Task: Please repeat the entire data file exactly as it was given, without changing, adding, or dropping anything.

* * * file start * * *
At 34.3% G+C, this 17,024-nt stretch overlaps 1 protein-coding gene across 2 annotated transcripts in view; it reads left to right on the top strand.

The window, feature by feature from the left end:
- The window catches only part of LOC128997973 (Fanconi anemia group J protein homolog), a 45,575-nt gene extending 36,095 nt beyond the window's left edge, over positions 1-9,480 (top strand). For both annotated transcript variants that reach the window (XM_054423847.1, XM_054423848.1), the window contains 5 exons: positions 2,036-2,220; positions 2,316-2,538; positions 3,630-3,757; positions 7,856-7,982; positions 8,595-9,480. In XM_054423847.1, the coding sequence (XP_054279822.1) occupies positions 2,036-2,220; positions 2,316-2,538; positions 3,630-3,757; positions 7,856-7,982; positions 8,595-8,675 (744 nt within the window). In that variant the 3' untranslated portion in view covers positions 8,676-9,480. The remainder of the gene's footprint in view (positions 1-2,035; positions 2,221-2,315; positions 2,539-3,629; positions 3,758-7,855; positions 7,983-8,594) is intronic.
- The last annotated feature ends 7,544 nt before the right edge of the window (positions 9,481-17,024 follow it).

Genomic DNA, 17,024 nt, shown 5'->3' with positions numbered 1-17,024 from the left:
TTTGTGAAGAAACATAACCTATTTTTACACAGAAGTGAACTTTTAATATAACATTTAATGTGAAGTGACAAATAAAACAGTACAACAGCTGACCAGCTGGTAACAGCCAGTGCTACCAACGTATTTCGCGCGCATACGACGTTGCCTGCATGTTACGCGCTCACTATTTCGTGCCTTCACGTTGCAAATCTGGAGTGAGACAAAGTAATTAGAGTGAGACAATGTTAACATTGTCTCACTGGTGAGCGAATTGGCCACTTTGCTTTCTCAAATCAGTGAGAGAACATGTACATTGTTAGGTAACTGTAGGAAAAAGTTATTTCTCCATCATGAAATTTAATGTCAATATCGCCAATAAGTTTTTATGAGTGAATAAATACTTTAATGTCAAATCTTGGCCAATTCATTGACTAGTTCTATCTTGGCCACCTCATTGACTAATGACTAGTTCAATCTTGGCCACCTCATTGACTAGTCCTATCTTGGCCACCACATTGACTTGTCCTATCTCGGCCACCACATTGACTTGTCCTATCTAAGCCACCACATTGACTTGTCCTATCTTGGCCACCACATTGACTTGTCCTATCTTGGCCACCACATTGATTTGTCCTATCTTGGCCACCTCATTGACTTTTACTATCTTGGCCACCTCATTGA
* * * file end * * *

At 34.3% G+C, this 17,024-nt stretch overlaps 1 protein-coding gene across 2 annotated transcripts in view; it reads left to right on the top strand.

The window, feature by feature from the left end:
- The window catches only part of LOC128997973 (Fanconi anemia group J protein homolog), a 45,575-nt gene extending 36,095 nt beyond the window's left edge, over positions 1-9,480 (top strand). For both annotated transcript variants that reach the window (XM_054423847.1, XM_054423848.1), the window contains 5 exons: positions 2,036-2,220; positions 2,316-2,538; positions 3,630-3,757; positions 7,856-7,982; positions 8,595-9,480. In XM_054423847.1, the coding sequence (XP_054279822.1) occupies positions 2,036-2,220; positions 2,316-2,538; positions 3,630-3,757; positions 7,856-7,982; positions 8,595-8,675 (744 nt within the window). In that variant the 3' untranslated portion in view covers positions 8,676-9,480. The remainder of the gene's footprint in view (positions 1-2,035; positions 2,221-2,315; positions 2,539-3,629; positions 3,758-7,855; positions 7,983-8,594) is intronic.
- The last annotated feature ends 7,544 nt before the right edge of the window (positions 9,481-17,024 follow it).

Genomic DNA, 17,024 nt, shown 5'->3' with positions numbered 1-17,024 from the left:
TTTGTGAAGAAACATAACCTATTTTTACACAGAAGTGAACTTTTAATATAACATTTAATGTGAAGTGACAAATAAAACAGTACAACAGCTGACCAGCTGGTAACAGCCAGTGCTACCAACGTATTTCGCGCGCATACGACGTTGCCTGCATGTTACGCGCTCACTATTTCGTGCCTTCACGTTGCAAATCTGGAGTGAGACAAAGTAATTAGAGTGAGACAATGTTAACATTGTCTCACTGGTGAGCGAATTGGCCACTTTGCTTTCTCAAATCAGTGAGAGAACATGTACATTGTTAGGTAACTGTAGGAAAAAGTTATTTCTCCATCATGAAATTTAATGTCAATATCGCCAATAAGTTTTTATGAGTGAATAAATACTTTAATGTCAAATCTTGGCCAATTCATTGACTAGTTCTATCTTGGCCACCTCATTGACTAATGACTAGTTCAATCTTGGCCACCTCATTGACTAGTCCTATCTTGGCCACCACATTGACTTGTCCTATCTCGGCCACCACATTGACTTGTCCTATCTAAGCCACCACATTGACTTGTCCTATCTTGGCCACCACATTGACTTGTCCTATCTTGGCCACCACATTGATTTGTCCTATCTTGGCCACCTCATTGACTTTTACTATCTTGGCCACCTCATTGA